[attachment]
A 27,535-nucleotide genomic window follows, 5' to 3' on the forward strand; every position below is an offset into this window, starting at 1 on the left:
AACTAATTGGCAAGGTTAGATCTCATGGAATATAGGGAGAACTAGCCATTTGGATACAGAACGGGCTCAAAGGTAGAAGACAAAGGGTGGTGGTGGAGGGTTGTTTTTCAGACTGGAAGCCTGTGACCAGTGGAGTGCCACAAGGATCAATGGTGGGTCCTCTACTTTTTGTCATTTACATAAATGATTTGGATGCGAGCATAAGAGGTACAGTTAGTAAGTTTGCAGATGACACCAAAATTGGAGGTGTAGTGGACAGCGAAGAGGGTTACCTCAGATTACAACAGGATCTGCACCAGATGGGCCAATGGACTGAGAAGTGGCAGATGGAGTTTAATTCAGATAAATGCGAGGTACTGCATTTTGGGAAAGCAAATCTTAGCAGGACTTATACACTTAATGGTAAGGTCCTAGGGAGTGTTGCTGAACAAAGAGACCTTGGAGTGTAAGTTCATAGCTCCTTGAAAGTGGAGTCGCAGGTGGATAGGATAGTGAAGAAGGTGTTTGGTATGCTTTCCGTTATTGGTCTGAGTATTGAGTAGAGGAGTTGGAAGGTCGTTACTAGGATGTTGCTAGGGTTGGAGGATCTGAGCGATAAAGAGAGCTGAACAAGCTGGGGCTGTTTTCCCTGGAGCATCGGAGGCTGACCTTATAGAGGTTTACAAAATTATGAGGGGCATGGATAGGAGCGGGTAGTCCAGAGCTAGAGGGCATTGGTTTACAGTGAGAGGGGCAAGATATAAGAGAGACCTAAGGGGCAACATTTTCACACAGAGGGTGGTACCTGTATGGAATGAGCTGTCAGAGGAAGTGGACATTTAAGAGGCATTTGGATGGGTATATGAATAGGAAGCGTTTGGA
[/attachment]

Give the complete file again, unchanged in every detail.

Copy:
A 27,535-nucleotide genomic window follows, 5' to 3' on the forward strand; every position below is an offset into this window, starting at 1 on the left:
AACTAATTGGCAAGGTTAGATCTCATGGAATATAGGGAGAACTAGCCATTTGGATACAGAACGGGCTCAAAGGTAGAAGACAAAGGGTGGTGGTGGAGGGTTGTTTTTCAGACTGGAAGCCTGTGACCAGTGGAGTGCCACAAGGATCAATGGTGGGTCCTCTACTTTTTGTCATTTACATAAATGATTTGGATGCGAGCATAAGAGGTACAGTTAGTAAGTTTGCAGATGACACCAAAATTGGAGGTGTAGTGGACAGCGAAGAGGGTTACCTCAGATTACAACAGGATCTGCACCAGATGGGCCAATGGACTGAGAAGTGGCAGATGGAGTTTAATTCAGATAAATGCGAGGTACTGCATTTTGGGAAAGCAAATCTTAGCAGGACTTATACACTTAATGGTAAGGTCCTAGGGAGTGTTGCTGAACAAAGAGACCTTGGAGTGTAAGTTCATAGCTCCTTGAAAGTGGAGTCGCAGGTGGATAGGATAGTGAAGAAGGTGTTTGGTATGCTTTCCGTTATTGGTCTGAGTATTGAGTAGAGGAGTTGGAAGGTCGTTACTAGGATGTTGCTAGGGTTGGAGGATCTGAGCGATAAAGAGAGCTGAACAAGCTGGGGCTGTTTTCCCTGGAGCATCGGAGGCTGACCTTATAGAGGTTTACAAAATTATGAGGGGCATGGATAGGAGCGGGTAGTCCAGAGCTAGAGGGCATTGGTTTACAGTGAGAGGGGCAAGATATAAGAGAGACCTAAGGGGCAACATTTTCACACAGAGGGTGGTACCTGTATGGAATGAGCTGTCAGAGGAAGTGGACATTTAAGAGGCATTTGGATGGGTATATGAATAGGAAGCGTTTGGA